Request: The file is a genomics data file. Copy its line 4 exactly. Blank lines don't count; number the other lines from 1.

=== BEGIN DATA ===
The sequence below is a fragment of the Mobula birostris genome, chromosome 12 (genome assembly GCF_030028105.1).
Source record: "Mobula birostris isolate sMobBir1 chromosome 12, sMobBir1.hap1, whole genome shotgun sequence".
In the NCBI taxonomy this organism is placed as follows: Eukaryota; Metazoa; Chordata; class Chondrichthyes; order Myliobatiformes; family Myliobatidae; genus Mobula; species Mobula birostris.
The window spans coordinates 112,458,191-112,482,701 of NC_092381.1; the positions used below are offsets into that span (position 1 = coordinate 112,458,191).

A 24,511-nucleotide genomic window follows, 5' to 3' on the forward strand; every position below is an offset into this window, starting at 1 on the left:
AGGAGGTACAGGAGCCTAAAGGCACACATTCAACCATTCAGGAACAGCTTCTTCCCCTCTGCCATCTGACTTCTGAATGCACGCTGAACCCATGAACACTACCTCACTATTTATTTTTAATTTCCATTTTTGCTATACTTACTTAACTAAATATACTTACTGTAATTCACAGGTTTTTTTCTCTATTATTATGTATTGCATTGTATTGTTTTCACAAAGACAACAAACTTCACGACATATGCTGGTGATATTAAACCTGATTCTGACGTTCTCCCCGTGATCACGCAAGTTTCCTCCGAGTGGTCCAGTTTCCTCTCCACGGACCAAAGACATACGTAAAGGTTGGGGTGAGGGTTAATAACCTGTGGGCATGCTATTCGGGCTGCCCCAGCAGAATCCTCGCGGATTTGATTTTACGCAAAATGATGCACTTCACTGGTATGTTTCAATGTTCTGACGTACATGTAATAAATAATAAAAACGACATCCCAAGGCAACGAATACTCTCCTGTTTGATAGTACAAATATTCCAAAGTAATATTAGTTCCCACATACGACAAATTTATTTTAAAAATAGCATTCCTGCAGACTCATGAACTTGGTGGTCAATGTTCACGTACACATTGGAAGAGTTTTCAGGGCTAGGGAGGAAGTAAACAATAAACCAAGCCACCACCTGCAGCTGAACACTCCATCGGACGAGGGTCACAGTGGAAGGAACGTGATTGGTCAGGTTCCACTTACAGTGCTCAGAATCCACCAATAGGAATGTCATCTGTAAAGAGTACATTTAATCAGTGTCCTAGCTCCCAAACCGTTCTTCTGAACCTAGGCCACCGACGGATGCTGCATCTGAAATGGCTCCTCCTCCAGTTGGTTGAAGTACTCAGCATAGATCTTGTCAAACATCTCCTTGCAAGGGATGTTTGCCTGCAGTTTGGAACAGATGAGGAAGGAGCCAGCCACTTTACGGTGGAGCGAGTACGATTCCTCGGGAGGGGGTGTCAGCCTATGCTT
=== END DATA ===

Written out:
The window spans coordinates 112,458,191-112,482,701 of NC_092381.1; the positions used below are offsets into that span (position 1 = coordinate 112,458,191).